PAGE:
Often compared to Scottish literary legend Robert Burns, Robert Tannahill was born around 1774 in Paisley in the county of Renfrewshire. He grew up in a weaving shop and would later be given the name of the ‘weaver poet’, turning as he did to an apprenticeship with his father at the early age of 12 years.
From childhood, Tannahill was considered to have a delicate constitution and was known for the injury to his right leg that caused him to limp throughout his life. The Scottish airs that he wrote and for which R A Smith composed the music, such as The Braes of Balquhidder, have become classics that are reproduced and sung for special occasions. The Burns club in Paisley he helped create also meets each winter to this very day in the old cottage where Tannahill used to compose his poems.
After he completed his apprenticeship with his father, Tannahill struck out on his own and headed south to Lancashire where he settled for a couple of years in Bolton. By this time he had already begun his interest in poetry but when his father became ill he moved back to Scotland to help support the family. After his brother married and his father died, Tannahill found himself supporting his mother and would do so until his own death.
Tannahill wrote much of his poetry in the Scottish dialect, as Robert Burns did, and over the years he worked hard to develop his own style, forming a friendship with Richard Archibald Smith who was a composer. He began to gain some success when Smith set some of his poems to music and he began mixing more closely with the literary types of the town, setting up the Paisley Burns Club for which he became secretary.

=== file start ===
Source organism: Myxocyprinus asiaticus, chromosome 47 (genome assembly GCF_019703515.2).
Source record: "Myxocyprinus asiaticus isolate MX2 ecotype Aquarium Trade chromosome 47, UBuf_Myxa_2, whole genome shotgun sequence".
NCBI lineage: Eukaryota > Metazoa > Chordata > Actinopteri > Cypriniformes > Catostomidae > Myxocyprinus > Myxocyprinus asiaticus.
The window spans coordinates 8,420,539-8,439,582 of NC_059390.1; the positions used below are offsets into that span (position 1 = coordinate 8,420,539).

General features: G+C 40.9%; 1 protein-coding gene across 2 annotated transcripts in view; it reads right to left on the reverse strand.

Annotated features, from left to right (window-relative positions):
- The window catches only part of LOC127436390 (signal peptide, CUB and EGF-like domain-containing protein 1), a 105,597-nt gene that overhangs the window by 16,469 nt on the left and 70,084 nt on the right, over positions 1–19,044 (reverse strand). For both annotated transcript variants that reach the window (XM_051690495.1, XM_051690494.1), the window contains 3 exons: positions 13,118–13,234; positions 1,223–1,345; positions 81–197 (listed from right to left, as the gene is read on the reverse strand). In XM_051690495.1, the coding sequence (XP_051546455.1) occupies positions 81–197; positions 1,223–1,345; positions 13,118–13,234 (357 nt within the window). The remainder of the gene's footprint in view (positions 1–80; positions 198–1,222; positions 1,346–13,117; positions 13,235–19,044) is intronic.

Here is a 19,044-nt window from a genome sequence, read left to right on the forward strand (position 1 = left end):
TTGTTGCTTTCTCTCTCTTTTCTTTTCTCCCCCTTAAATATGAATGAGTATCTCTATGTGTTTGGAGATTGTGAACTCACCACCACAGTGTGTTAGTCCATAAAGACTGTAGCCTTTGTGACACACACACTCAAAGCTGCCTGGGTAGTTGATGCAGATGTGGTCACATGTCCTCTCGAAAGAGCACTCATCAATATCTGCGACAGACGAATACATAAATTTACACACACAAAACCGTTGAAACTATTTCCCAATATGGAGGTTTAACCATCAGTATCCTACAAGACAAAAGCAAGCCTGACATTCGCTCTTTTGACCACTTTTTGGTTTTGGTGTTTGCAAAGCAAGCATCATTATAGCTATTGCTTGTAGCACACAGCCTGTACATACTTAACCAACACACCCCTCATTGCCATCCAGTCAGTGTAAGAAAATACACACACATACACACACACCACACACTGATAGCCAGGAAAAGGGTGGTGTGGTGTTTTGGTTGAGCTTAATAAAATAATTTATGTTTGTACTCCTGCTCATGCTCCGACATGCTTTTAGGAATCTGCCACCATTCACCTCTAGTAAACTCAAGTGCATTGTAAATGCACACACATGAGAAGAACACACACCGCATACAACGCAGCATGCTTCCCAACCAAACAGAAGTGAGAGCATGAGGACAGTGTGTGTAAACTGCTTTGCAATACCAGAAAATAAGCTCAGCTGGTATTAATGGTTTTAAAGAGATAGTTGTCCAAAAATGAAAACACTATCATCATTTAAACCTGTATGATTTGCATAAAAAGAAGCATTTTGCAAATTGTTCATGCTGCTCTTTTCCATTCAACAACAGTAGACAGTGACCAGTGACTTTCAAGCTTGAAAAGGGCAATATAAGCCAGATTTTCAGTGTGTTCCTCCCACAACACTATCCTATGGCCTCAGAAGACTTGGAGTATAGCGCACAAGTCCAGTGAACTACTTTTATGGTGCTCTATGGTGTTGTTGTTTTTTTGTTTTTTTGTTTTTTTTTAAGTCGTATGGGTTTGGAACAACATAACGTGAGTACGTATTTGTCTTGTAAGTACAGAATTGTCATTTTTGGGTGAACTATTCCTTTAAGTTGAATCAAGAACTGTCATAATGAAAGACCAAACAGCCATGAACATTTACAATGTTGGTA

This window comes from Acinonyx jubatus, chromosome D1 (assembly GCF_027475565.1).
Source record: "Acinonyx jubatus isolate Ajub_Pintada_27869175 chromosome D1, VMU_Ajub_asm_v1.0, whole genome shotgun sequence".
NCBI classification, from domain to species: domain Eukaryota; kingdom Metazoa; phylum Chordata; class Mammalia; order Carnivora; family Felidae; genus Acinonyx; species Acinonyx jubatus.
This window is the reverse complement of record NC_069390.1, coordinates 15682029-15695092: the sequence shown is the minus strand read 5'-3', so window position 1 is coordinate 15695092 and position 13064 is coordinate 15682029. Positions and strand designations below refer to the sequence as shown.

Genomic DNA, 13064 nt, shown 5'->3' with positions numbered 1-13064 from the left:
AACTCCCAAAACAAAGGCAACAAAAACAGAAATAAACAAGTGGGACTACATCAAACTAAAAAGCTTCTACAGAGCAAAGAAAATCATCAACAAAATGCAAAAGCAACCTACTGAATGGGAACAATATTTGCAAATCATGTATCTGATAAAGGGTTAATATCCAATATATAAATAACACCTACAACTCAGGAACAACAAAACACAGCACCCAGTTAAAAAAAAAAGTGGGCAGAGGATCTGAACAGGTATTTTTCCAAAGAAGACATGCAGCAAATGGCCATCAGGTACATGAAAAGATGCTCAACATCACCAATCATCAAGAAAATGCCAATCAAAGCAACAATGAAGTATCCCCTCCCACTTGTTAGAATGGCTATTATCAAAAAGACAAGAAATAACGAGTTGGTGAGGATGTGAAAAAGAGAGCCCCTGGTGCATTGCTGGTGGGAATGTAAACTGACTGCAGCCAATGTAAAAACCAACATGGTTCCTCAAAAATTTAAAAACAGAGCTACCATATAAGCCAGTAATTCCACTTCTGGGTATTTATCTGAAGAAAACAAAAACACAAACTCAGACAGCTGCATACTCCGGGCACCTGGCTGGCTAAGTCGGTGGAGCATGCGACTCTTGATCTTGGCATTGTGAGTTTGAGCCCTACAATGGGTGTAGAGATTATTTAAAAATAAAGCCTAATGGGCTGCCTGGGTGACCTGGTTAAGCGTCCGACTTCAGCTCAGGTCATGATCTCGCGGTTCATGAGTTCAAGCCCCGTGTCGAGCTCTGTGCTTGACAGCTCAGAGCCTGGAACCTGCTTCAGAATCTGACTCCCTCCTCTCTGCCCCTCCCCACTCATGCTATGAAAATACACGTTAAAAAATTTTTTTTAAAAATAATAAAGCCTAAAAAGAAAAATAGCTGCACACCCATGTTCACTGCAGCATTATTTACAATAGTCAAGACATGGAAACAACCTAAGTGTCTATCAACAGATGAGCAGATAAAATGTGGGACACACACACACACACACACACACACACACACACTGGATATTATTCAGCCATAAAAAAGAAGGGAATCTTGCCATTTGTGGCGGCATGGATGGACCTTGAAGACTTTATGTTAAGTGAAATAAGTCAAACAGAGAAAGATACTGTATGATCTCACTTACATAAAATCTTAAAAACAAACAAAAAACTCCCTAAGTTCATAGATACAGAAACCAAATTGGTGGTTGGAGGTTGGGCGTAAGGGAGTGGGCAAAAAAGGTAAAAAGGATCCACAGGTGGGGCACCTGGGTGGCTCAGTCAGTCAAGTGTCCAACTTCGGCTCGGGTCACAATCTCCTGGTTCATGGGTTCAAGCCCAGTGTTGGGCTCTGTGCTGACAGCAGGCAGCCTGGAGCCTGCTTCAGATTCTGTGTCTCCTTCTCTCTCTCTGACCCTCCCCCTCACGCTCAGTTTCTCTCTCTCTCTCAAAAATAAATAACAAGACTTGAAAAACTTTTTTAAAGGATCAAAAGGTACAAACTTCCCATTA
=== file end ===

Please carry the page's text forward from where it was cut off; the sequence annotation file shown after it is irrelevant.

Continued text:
By 1806 his work was starting to appear in a number of periodicals of the time including The Scots Magazine. A year later he published his first collection which sold well and was popular around Paisley. Like the poet Robert Fergusson, who committed suicide, Tannahill suffered from self-doubt and fear, particularly with issues over his own health.
He would often compose his poems whilst working at the loom which is where he gained the name the weaver poet and was a great admirer of Burns and wrote three poems in celebration of the great man. Poverty also played a big part in the poems that he wrote in both Scots dialect and English. He experimented with many different forms including ballads and epitaphs which formed part of his 1807 collection The Soldier’s Return.
In 1810 Tannahill tried to produce an edition with added poems with publishers in other cities including Edinburgh. He was roundly rejected and fell into a fit of depression that led him to burn each of his manuscripts.
He then went to Paisley Canal and drowned himself. Because he had committed suicide, Tannahill was buried in an unmarked grave but nearly fifty years later a monument was erected in his memory after his fame and the enduring nature of his poetic work became more widely recognized.